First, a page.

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When clinicians and engineers team up

Engineers will play an even bigger role in the healthcare system over the next years. At Aarhus University we want to develop technology-based solutions that make life better for people, and we want to do this in collaboration with industry, the health sector, academia, and other stakeholders.

When clinicians and engineers team up

New technologies and devices have the potential to change our healthcare sector by improving both diagnostics and treatment of patients in the years to come.

However, this development must be based on strong collaboration between researchers at universities and clinicians at hospitals.

“We have the technological insight and the understanding of health problems from an engineering perspective, while clinicians have the medical and practical expertise in the unique health problems we face. Therefore, strong and close collaboration is an essential part of developing and refining innovative procedures and prosthetic devices,” says Associate Professor Peter Johansen from the Department of Electrical and Computer Engineering.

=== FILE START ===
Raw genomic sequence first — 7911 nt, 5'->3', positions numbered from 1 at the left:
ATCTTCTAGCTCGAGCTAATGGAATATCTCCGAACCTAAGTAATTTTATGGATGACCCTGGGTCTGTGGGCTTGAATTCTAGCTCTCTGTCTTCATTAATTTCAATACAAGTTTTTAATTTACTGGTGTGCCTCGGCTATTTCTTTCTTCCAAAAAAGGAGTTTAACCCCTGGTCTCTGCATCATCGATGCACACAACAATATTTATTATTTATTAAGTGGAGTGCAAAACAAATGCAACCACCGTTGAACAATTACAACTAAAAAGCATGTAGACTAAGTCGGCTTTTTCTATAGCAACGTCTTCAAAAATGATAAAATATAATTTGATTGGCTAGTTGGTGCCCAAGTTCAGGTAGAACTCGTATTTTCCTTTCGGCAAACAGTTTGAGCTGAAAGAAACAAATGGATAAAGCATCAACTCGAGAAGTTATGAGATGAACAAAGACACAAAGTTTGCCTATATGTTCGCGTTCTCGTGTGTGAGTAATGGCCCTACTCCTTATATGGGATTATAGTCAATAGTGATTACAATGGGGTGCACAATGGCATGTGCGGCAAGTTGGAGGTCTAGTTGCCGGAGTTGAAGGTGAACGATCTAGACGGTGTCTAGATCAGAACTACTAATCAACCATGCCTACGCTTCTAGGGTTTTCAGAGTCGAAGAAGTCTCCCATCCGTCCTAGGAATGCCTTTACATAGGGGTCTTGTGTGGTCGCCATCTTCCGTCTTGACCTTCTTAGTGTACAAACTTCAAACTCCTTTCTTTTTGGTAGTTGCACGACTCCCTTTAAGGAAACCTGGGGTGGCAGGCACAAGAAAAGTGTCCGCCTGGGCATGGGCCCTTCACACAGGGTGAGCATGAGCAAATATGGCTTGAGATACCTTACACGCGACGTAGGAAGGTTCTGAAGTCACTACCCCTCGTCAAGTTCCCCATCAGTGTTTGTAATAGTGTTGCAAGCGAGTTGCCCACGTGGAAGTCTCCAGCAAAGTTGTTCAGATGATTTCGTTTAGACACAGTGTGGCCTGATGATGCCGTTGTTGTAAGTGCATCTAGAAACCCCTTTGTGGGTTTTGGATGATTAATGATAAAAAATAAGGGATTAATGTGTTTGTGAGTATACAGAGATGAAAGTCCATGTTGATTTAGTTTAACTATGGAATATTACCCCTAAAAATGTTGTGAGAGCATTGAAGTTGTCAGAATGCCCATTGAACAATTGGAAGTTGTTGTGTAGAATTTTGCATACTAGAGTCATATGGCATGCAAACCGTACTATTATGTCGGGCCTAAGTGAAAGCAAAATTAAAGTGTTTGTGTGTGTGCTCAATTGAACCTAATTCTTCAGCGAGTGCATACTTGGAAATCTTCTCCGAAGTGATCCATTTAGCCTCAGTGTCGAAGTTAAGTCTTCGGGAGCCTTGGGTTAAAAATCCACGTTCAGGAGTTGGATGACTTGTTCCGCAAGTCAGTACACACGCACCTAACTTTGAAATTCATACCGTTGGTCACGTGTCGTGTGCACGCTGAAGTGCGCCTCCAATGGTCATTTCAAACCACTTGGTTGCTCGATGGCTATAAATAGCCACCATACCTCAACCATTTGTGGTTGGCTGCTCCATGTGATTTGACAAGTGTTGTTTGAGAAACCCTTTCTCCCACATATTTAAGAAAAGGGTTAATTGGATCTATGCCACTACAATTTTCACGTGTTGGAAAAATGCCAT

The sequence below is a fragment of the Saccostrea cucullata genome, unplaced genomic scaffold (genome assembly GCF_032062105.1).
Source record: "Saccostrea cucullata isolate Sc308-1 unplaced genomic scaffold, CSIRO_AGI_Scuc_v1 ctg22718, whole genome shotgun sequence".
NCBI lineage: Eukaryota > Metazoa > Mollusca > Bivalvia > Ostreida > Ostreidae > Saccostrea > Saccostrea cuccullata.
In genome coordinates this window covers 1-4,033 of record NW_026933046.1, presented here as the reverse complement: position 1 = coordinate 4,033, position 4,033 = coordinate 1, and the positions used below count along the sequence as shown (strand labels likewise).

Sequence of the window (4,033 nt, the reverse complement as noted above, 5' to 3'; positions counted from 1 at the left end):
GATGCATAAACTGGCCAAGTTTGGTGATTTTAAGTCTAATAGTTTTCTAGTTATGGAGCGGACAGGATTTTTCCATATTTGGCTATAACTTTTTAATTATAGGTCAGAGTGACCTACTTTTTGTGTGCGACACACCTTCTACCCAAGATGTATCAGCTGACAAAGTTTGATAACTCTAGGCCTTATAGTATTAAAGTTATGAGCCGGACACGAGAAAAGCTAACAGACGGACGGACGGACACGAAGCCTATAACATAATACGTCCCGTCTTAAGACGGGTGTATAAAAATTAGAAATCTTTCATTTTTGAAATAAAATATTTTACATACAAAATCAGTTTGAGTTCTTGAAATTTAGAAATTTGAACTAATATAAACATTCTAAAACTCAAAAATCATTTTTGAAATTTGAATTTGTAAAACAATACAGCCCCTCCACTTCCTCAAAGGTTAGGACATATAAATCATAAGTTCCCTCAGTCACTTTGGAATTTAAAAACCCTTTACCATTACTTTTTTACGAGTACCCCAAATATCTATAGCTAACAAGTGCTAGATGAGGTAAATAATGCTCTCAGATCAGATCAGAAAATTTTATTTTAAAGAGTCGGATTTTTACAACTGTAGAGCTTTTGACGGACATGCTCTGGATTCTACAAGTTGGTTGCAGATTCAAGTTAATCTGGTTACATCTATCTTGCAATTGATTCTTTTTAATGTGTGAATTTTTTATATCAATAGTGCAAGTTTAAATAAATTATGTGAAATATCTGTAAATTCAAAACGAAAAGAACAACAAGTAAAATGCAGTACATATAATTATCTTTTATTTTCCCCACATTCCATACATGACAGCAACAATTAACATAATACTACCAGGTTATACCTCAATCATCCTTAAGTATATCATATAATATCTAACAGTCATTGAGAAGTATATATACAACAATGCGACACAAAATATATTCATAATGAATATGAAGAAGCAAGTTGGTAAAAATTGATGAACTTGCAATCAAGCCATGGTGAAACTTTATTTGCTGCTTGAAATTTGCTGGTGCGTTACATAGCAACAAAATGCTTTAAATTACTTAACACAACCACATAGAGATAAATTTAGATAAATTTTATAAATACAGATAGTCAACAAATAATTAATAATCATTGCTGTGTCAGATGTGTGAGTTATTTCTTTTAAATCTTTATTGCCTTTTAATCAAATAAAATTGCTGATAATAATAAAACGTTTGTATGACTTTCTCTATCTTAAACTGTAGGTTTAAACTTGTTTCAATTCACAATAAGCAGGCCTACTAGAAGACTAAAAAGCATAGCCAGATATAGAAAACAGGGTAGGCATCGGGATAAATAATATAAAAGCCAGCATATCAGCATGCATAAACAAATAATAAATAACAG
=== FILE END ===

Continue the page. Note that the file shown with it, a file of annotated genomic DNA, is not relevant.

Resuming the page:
In vitro experimental setups

Peter Johansen is head of the Cardiovascular Instrumentation and Devices research group at Aarhus University. He facilitates various in vitro experimental setups aiming to develop and improve existing clinical treatments and practices.

The focus of his research is on applying engineering principles and skills to understand the functional impact of various diseases, and on testing, evaluating, and developing different cardiovascular prosthetic devices for use in interventional procedures.

“We want to create a direct clinical and industrial edge to scientific discoveries and innovation activities. Our goal is to provide basic knowledge of cardiovascular pathological conditions and various implant characteristics for better and improved patient treatment,” says Peter Johansen.